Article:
Tangentially to the main thrust of last week’s article which focused on the necessity of modesty, we cited an interesting statement in the Kitzur Shulchan Aruch (3:1): וְהַצְּנִיעוּת וְהַבֹּשֶׁת מְבִיאוֹת אֶת הָאָדָם לִידֵי הַכְנָעָה לְפָנָיו יִתְבָּרַךְ שְׁמוֹ (Modesty [tzniut] and shame bring a person to know submissiveness before Him, blessed be His name). We also learned that true beauty relates to the soul, not to the body, and that there’s absolutely nothing honorable or glorious about a physical body, as it says (Mishlei 31:30): שֶׁקֶר הַחֵן וְהֶבֶל הַיֹּפִי (Grace is falsehood and beauty is vanity).
The question we wish to address now concerns the reason behind these statements. What is it about the physical body that is so shameful? Didn’t Hashem create us with a physical body, and if so, shouldn’t it be a source of glory and honor, and not of shame? If we can answer these questions correctly, we should be able to more fully understand the importance of modesty in the first place, i.e. why, according to the Torah, one must cover the body and not, G d forbid, expose it.
After Adam ha-Rishon and Chavah sinned, we read the following (Bereshit 3:21): וַיַּעַשׂ יְיָ אֱלֹקִים לְאָדָם וּלְאִשְׁתּוֹ כׇּתְנוֹת עוֹר וַיַּלְבִּשֵׁם (And Hashem G d made garments of skin [kotnot or] for the man and his wife, and He clothed them). Is the meaning of this verse like what we might have learned in kindergarten, that G d killed an animal, skinned it and put the leather on them to cover them so they wouldn’t be standing around naked? Or is there something more to it than that?
The Arizal taught (see Eitz Chaim 49:4) that when Adam ha-Rishon was originally created, his soul was clothed in כׇּתְנוֹת אוֹר [kotnot or, garments of light] with an aleph, א. His body was so luminous, that even after his burial, the skin of his two heels shone like the sun (Baba Batra 58a): אָמַר רַבִּי בְּנָאָה נִסְתַּכַּלְתִּי בִּשְׁנֵי עֲקֵיבָיו וְדוֹמִים לִשְׁנֵי גַּלְגַּלֵּי חַמָּה (R’ Bena’ah said, I looked at his two heels, and they resembled two suns). It is also written in the Midrash (Vayikra Rabbah 20:2): רֵישׁ לָקִישׁ בְּשֵׁם רַבִּי שִׁמְעוֹן בֶּן מְנַסְיָא אָמַר תַּפּוּחַ עֲקֵבוֹ שֶׁל אָדָם הָרִאשׁוֹן הָיָה מַכְּהֶה גַּלְגַּל חַמָּה, קְלַסְתֵּר פָּנָיו עַל אַחַת כַּמָּה וְכַמָּה (Reish Lakish said in the name of R’ Shimon ben Menasya, the heel of Adam ha-Rishon was more luminous than the globe of the sun, how much more so the brightness of his face). So we clearly see, that Adam ha-Rishon was no ordinary ‘human being’. As it says in Bereshit 1:27, he was created בְּצֶלֶם אֱלֹקִים (with the image of G d).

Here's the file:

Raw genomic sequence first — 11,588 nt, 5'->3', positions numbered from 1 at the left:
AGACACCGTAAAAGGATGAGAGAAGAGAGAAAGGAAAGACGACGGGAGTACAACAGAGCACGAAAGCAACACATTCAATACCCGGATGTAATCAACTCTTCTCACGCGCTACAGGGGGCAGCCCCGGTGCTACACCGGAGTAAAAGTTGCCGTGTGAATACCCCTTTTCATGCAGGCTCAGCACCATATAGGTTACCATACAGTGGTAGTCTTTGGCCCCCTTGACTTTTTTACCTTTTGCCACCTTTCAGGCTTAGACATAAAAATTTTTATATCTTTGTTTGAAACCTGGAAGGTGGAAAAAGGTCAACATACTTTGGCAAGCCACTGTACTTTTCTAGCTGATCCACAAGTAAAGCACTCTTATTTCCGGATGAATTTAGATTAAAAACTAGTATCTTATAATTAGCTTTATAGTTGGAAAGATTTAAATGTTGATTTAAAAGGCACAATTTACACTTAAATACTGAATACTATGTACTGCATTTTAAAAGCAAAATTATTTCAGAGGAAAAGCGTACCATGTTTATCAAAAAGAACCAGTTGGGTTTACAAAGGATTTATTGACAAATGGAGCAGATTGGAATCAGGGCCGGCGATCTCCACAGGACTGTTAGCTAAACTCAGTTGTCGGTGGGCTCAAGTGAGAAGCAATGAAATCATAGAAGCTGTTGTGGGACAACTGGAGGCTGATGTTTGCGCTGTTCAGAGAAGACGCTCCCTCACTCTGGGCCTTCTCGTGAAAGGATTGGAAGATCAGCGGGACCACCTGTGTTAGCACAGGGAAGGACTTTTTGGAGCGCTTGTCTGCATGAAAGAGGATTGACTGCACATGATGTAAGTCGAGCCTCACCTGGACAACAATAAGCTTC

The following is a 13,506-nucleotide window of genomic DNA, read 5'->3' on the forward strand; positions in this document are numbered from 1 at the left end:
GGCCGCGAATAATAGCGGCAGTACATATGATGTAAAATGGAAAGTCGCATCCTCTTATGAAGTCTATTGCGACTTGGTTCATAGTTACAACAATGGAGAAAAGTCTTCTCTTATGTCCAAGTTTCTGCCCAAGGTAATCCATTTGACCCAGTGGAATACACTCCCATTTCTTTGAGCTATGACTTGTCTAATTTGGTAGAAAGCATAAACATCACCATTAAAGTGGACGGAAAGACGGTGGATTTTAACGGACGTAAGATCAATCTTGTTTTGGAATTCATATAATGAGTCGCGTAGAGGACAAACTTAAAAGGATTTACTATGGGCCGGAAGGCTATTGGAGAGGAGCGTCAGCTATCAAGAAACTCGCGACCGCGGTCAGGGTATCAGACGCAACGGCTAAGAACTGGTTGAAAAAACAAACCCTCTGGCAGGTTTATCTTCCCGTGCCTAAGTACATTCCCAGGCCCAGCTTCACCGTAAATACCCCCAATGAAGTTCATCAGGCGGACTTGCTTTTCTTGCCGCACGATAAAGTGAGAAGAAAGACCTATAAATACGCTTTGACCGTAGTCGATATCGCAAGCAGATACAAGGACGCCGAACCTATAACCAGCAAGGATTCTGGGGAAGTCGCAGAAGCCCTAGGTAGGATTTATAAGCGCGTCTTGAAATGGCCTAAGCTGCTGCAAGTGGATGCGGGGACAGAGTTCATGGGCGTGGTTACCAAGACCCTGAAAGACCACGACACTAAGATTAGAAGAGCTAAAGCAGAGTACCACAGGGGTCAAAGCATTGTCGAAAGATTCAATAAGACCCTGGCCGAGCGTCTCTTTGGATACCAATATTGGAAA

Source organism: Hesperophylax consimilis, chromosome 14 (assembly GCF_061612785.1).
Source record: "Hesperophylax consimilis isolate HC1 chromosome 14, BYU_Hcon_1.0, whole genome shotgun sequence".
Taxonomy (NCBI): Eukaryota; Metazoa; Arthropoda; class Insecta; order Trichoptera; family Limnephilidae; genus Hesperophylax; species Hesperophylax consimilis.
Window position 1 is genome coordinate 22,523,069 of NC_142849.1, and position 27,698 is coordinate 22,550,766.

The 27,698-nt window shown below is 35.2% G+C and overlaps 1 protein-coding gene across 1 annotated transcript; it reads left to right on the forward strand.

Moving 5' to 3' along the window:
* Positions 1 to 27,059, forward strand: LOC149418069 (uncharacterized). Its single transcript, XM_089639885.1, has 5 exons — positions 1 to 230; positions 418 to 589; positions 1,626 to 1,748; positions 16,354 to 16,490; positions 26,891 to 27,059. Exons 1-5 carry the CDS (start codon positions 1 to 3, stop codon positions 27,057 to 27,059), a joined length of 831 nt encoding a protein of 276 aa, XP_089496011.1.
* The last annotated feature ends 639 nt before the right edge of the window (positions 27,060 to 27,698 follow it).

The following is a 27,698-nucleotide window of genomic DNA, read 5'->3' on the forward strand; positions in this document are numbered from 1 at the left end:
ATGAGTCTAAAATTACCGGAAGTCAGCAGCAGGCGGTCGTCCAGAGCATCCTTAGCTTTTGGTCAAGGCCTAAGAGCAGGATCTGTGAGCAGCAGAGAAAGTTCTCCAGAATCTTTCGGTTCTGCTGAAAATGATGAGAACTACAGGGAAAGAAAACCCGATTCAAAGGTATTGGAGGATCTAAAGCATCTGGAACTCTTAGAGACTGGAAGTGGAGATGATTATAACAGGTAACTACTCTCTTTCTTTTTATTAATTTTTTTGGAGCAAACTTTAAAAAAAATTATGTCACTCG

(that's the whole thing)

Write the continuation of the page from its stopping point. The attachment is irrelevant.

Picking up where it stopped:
We see hints of the original condition of man in a number of different places in our Torah. One example can be found in Berachot 5b, which describes a visit paid to the sick R’ Elazar by his teacher R’ Yochanan. R’ Yochanan entered and saw that R’ Elazar was lying in a dark room. What did R’ Yochanan do so that he could see better? Did he light a candle or turn on the light switch? Without any fanfare, the Gemara states גַּלְיֵיהּ לִדְרָעֵיהּ וּנְפַל נְהוֹרָא (He exposed his arm and light [emanating from his arm] fell [upon the room]). Another example can be found in Ketuvot 65a which tells the story of Choma, Abaye’s widow, who visited Rava’s Beit Din after her husband’s passing to request that she be supported by Abaye’s heirs. At one point in the discussion, she gestured with her hands to indicate the size of a large cup. What happened? The Gemara states אִיגַּלִּי דְּרָעַאּ, נְפַל נְהוֹרָא בְּבֵי דִינָא (Her arm became exposed, and a light [emanating from her arm] fell upon the courtroom).
So what happened to the light of Adam, that it rarely, if ever, shines through among his descendants anymore? After disobeying Hashem and eating from the tree of the knowledge of good and bad, he lost the כׇּתְנוֹת אוֹר. Hashem then clothed him (and Chavah) in כׇּתְנוֹת עוֹר, with the ayin, ע. What are these garments? Throughout our holy literature, these garments are also referred to as משכא דחויא [mashcha d’chivya, the Skin of the Serpent], i.e. our physical bodies. In other words, Hashem did not create us with physical bodies. Our present condition only came about as a result of sin, as a result of listening to the Primordial Serpent. The physical body was not Hashem’s purpose, intent or creation l’chatchilah [the preferred way from the outset]; it was solely bedi’avad [after the fact, acceptable for the time being but not ideal in any stretch of the imagination].